Biologic agents are indicated for treatment of various rheumatic diseases, including rheumatoid arthritis, ankylosing spondilitis, psoriatic arthritis, systemic vasculitides, usually as a second line of therapy if standard disease modifying antirheumatic drugs are ineffective, contraindicated or poorly tolerated. High costs of biologic agents remain the main barrier for their wider use in clinical practice. Development of less expensive biosimilars of certain medications that are no longer protected by patent provides an opportunity to reduce the costs for treatment and to expand access of patients with rheumatic diseases to effective treatment. Unlike small molecules, biologic agents have much more complex structure that defines strict requirements for their development and approval. Therefore, biosimilarity to reference agent should be established both in preclinical and randomised controlled clinical studies. After approval of a biosimilar, it is necessary to continue gathering safety and efficacy data in a larger number of patients. The authors review the results of clinical trials of the Russian biosimilar rituximab, infliximab, and adalimumab that have been recently approved for the treatment of rheumatic diseases. Their efficacy and safety comparable to those of the reference biologic agents were established in the phase 3 randomized controlled clinical trials.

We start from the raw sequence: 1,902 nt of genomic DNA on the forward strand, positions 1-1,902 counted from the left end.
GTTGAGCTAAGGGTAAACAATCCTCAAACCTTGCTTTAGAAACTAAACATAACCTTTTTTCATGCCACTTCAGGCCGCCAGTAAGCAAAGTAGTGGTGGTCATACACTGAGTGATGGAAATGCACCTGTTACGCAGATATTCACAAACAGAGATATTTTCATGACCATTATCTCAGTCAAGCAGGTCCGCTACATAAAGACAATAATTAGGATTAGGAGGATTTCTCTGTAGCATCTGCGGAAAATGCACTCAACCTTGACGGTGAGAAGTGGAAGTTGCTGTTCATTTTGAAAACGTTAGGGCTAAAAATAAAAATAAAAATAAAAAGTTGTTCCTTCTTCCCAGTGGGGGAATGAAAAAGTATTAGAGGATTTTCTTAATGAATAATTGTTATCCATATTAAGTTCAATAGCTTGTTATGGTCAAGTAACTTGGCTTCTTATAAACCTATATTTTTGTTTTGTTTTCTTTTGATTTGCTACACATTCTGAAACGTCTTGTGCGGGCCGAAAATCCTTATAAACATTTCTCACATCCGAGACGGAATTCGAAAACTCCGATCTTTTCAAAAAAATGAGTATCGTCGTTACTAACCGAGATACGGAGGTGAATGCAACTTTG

Biologic agents, biosimilars, rheumatic diseases